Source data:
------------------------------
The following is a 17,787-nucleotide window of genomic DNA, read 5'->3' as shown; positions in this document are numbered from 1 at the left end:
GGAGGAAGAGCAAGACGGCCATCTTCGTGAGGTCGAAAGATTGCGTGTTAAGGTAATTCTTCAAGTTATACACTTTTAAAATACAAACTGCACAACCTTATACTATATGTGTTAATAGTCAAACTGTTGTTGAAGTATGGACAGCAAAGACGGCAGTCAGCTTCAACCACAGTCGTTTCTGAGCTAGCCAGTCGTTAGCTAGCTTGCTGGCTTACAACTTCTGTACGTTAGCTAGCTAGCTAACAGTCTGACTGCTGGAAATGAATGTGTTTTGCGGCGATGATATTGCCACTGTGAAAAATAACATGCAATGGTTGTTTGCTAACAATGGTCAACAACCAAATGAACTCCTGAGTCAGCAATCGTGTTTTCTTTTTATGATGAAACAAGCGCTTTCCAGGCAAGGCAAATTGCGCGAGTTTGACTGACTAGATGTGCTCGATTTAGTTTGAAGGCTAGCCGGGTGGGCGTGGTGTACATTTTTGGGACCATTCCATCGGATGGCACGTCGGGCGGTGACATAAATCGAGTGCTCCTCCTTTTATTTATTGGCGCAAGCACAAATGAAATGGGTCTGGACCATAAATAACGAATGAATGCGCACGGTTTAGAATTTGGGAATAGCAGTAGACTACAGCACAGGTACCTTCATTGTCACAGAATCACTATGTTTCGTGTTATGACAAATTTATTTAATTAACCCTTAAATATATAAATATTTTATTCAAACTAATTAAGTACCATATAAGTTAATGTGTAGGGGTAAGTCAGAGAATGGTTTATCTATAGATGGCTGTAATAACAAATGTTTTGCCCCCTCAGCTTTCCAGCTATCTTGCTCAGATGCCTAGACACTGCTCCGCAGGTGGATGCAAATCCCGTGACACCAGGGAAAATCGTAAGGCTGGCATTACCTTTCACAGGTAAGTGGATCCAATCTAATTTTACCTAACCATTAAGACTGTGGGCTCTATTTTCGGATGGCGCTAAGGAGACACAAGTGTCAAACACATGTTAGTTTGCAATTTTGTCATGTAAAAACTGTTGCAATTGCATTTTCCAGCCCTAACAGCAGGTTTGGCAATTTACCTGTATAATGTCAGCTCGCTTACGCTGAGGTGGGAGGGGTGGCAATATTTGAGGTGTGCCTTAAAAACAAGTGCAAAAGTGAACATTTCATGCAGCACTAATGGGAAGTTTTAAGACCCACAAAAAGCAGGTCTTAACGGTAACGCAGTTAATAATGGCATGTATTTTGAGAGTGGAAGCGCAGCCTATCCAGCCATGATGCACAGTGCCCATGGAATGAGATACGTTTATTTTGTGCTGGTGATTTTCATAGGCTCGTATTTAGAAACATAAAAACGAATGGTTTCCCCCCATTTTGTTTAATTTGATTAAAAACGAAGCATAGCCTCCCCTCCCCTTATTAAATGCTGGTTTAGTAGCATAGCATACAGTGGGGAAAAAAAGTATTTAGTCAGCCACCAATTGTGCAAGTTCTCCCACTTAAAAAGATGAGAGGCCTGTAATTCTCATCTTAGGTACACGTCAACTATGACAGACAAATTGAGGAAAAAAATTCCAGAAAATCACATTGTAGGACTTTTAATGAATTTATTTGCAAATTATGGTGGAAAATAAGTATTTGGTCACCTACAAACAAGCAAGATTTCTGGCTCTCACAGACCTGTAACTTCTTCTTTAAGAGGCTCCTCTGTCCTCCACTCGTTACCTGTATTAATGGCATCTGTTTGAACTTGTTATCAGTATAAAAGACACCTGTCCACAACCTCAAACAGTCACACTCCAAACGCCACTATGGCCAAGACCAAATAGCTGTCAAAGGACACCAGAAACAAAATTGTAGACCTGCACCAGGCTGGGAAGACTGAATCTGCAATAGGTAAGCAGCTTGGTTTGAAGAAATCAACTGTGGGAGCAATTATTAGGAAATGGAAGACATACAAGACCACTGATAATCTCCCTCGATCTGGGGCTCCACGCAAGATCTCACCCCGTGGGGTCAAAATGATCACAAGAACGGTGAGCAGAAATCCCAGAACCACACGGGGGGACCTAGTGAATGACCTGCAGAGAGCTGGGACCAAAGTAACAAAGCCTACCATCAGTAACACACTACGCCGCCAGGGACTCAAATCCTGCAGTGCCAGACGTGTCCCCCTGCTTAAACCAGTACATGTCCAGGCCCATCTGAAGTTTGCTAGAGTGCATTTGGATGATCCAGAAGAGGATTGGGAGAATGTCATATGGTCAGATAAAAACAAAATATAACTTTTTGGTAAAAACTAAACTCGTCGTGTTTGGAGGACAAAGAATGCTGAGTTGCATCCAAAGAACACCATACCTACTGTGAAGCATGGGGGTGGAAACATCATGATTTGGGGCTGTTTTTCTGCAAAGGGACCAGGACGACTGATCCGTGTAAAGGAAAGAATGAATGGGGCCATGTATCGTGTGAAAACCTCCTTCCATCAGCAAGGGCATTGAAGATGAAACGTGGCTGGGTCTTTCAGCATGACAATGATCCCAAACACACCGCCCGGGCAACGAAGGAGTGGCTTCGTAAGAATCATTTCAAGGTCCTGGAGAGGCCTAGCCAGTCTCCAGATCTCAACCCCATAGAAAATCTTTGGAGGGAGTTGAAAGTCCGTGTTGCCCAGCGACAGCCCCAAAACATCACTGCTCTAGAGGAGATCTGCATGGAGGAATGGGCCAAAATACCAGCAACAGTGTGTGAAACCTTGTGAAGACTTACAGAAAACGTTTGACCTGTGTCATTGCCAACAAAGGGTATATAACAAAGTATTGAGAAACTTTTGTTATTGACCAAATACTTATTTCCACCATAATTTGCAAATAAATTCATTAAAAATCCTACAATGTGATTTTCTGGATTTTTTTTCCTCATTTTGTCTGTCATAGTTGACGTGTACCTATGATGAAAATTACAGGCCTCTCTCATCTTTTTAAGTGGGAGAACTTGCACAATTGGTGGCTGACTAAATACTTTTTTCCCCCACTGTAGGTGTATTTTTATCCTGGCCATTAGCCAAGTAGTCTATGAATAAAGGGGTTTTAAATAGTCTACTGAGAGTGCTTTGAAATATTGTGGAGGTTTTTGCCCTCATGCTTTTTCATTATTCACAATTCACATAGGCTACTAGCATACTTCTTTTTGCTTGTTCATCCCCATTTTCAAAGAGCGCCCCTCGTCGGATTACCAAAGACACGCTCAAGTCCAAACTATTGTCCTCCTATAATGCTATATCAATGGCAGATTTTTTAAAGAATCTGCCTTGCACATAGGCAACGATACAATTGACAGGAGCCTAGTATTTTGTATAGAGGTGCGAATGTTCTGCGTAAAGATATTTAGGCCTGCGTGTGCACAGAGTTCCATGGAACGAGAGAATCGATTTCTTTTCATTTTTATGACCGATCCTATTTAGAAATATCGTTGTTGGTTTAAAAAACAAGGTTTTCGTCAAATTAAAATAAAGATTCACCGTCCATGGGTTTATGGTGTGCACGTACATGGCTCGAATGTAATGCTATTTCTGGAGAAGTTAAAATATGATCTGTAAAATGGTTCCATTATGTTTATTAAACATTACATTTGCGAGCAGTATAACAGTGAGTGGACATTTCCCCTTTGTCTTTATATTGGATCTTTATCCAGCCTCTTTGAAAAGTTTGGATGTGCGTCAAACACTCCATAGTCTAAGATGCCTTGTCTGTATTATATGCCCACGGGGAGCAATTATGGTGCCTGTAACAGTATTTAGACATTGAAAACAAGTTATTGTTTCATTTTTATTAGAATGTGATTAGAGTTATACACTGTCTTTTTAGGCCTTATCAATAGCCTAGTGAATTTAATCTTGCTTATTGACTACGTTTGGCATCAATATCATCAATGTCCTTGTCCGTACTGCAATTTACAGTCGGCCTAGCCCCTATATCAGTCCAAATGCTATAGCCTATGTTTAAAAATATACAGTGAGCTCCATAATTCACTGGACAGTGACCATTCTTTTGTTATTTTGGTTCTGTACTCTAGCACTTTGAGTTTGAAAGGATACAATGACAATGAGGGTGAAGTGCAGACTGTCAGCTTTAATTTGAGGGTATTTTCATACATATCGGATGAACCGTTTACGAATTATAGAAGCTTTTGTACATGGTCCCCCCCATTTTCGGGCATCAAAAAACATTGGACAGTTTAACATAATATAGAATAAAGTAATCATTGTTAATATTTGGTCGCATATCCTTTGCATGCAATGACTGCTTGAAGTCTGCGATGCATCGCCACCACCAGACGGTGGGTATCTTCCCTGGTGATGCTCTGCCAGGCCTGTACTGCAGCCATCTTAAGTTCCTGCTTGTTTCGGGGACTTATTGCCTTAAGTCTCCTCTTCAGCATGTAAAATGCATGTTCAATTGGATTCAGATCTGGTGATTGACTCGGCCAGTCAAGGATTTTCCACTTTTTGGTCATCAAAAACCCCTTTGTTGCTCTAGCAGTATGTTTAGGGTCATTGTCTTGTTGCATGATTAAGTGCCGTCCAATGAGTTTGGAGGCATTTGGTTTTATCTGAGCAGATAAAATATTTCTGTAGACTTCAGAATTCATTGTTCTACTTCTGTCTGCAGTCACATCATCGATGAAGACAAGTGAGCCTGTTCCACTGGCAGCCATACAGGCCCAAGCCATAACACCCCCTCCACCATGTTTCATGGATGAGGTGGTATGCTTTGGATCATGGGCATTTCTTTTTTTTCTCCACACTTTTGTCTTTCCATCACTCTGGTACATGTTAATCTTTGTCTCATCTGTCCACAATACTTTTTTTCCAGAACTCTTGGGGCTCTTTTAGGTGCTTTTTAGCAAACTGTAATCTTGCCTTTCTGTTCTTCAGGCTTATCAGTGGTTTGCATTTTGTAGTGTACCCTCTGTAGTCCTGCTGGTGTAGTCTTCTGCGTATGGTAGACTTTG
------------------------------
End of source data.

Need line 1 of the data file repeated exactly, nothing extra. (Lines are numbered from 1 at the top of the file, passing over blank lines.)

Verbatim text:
The following is a 17,787-nucleotide window of genomic DNA, read 5'->3' as shown; positions in this document are numbered from 1 at the left end: